Peculiar anatomical traits, high durability, and potential ornamental use of Cyclanthaceae as fresh foliage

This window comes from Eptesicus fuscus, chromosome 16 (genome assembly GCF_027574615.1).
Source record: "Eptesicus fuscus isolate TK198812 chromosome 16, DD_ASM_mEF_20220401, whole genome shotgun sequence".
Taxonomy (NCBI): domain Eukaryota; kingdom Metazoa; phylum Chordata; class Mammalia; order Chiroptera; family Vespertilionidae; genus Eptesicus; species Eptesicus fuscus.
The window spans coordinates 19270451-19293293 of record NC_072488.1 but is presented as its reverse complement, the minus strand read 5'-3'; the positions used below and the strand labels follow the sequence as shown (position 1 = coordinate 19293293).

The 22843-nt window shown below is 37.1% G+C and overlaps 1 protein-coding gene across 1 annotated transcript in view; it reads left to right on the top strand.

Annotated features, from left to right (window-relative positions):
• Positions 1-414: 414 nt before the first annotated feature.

<div><p>ABSTRACT Wild plant species with potential for use as ornamental green foliage are often reported. Nevertheless, there are few studies evaluating morphological and anatomical aspects associated with this use. Preliminary trials suggest that the species of Sphaeradenia (Sander ex Mast.) Harling, a Cyclantaceae that occurs from Costa Rica to Peru, is suitable to be used as fresh foliage because of attractiveness of their leaves in vase and its durability without showing tissue damage, compared with other genera of this family. Through the study of anatomical characters, it is possible to predict the potential of a species that can serve as ornamental foliage. In this study, three foliar anatomical features (thickness of the cuticle and leaf, and percentage of fibers in the mesophyll) of seven Cyclanthaceae species were evaluated, using anatomical techniques and image analysis with the LUCIA® and ImageJ softwares. Statistical analysis of the results suggests that this high durability is associated with the thickness of the cuticle and mesophyll, but not with the amount of fibers in the leaf.</p></div>